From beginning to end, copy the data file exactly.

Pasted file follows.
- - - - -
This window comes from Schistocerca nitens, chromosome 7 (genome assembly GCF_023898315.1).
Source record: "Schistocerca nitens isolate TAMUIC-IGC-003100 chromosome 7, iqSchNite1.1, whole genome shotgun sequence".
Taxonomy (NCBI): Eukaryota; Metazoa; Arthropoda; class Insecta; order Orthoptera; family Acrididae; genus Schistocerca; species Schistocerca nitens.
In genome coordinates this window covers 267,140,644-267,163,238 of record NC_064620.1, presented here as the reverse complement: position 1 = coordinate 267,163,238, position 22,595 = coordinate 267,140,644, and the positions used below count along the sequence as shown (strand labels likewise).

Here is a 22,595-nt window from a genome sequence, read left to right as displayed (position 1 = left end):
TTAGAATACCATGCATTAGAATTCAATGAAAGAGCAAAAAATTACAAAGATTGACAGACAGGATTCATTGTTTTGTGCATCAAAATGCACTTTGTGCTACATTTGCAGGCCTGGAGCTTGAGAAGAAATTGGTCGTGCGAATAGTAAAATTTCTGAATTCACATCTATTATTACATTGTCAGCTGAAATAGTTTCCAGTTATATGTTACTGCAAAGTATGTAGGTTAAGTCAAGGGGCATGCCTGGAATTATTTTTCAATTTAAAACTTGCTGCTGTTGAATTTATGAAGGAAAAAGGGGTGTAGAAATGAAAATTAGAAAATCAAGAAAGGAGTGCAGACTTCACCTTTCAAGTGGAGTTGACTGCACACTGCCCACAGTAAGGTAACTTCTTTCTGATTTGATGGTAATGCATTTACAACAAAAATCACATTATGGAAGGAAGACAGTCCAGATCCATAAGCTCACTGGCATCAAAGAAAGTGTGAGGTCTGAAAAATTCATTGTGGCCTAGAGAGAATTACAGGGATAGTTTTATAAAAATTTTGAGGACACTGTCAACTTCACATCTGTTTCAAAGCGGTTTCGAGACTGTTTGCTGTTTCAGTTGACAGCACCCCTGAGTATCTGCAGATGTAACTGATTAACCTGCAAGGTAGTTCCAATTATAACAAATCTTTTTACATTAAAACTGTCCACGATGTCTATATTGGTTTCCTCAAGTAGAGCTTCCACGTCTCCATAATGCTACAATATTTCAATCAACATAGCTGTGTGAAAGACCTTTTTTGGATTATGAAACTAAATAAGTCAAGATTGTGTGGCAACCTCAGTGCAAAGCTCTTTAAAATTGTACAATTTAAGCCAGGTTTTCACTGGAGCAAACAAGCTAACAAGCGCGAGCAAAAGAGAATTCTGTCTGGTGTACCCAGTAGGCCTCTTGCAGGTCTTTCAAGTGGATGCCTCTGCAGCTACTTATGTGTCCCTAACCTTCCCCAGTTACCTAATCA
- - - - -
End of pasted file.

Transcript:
This window comes from Schistocerca nitens, chromosome 7 (genome assembly GCF_023898315.1).
Source record: "Schistocerca nitens isolate TAMUIC-IGC-003100 chromosome 7, iqSchNite1.1, whole genome shotgun sequence".
Taxonomy (NCBI): Eukaryota; Metazoa; Arthropoda; class Insecta; order Orthoptera; family Acrididae; genus Schistocerca; species Schistocerca nitens.
In genome coordinates this window covers 267,140,644-267,163,238 of record NC_064620.1, presented here as the reverse complement: position 1 = coordinate 267,163,238, position 22,595 = coordinate 267,140,644, and the positions used below count along the sequence as shown (strand labels likewise).

Here is a 22,595-nt window from a genome sequence, read left to right as displayed (position 1 = left end):
TTAGAATACCATGCATTAGAATTCAATGAAAGAGCAAAAAATTACAAAGATTGACAGACAGGATTCATTGTTTTGTGCATCAAAATGCACTTTGTGCTACATTTGCAGGCCTGGAGCTTGAGAAGAAATTGGTCGTGCGAATAGTAAAATTTCTGAATTCACATCTATTATTACATTGTCAGCTGAAATAGTTTCCAGTTATATGTTACTGCAAAGTATGTAGGTTAAGTCAAGGGGCATGCCTGGAATTATTTTTCAATTTAAAACTTGCTGCTGTTGAATTTATGAAGGAAAAAGGGGTGTAGAAATGAAAATTAGAAAATCAAGAAAGGAGTGCAGACTTCACCTTTCAAGTGGAGTTGACTGCACACTGCCCACAGTAAGGTAACTTCTTTCTGATTTGATGGTAATGCATTTACAACAAAAATCACATTATGGAAGGAAGACAGTCCAGATCCATAAGCTCACTGGCATCAAAGAAAGTGTGAGGTCTGAAAAATTCATTGTGGCCTAGAGAGAATTACAGGGATAGTTTTATAAAAATTTTGAGGACACTGTCAACTTCACATCTGTTTCAAAGCGGTTTCGAGACTGTTTGCTGTTTCAGTTGACAGCACCCCTGAGTATCTGCAGATGTAACTGATTAACCTGCAAGGTAGTTCCAATTATAACAAATCTTTTTACATTAAAACTGTCCACGATGTCTATATTGGTTTCCTCAAGTAGAGCTTCCACGTCTCCATAATGCTACAATATTTCAATCAACATAGCTGTGTGAAAGACCTTTTTTGGATTATGAAACTAAATAAGTCAAGATTGTGTGGCAACCTCAGTGCAAAGCTCTTTAAAATTGTACAATTTAAGCCAGGTTTTCACTGGAGCAAACAAGCTAACAAGCGCGAGCAAAAGAGAATTCTGTCTGGTGTACCCAGTAGGCCTCTTGCAGGTCTTTCAAGTGGATGCCTCTGCAGCTACTTATGTGTCCCTAACCTTCCCCAGTTACCTAATCA